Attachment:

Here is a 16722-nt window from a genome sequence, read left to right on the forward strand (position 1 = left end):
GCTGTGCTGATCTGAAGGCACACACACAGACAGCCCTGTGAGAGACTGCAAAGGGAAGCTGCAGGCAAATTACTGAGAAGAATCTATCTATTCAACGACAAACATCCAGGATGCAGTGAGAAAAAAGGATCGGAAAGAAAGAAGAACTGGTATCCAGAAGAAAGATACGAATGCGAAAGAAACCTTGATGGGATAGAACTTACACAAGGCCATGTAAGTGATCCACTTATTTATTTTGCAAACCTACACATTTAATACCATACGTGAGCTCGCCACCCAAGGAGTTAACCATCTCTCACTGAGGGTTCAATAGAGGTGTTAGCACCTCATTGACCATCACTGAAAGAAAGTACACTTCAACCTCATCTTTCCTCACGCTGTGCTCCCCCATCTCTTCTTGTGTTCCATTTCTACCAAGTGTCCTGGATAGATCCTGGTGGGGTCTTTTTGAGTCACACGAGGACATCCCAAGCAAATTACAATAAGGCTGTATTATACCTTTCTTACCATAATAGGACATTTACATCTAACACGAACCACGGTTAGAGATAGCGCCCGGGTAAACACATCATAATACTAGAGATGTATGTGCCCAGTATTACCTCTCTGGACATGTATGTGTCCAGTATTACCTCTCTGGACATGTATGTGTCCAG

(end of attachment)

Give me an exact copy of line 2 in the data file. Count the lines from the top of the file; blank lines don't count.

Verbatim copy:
GCTGTGCTGATCTGAAGGCACACACACAGACAGCCCTGTGAGAGACTGCAAAGGGAAGCTGCAGGCAAATTACTGAGAAGAATCTATCTATTCAACGACAAACATCCAGGATGCAGTGAGAAAAAAGGATCGGAAAGAAAGAAGAACTGGTATCCAGAAGAAAGATACGAATGCGAAAGAAACCTTGATGGGATAGAACTTACACAAGGCCATGTAAGTGATCCACTTATTTATTTTGCAAACCTACACATTTAATACCATACGTGAGCTCGCCACCCAAGGAGTTAACCATCTCTCACTGAGGGTTCAATAGAGGTGTTAGCACCTCATTGACCATCACTGAAAGAAAGTACACTTCAACCTCATCTTTCCTCACGCTGTGCTCCCCCATCTCTTCTTGTGTTCCATTTCTACCAAGTGTCCTGGATAGATCCTGGTGGGGTCTTTTTGAGTCACACGAGGACATCCCAAGCAAATTACAATAAGGCTGTATTATACCTTTCTTACCATAATAGGACATTTACATCTAACACGAACCACGGTTAGAGATAGCGCCCGGGTAAACACATCATAATACTAGAGATGTATGTGCCCAGTATTACCTCTCTGGACATGTATGTGTCCAGTATTACCTCTCTGGACATGTATGTGTCCAG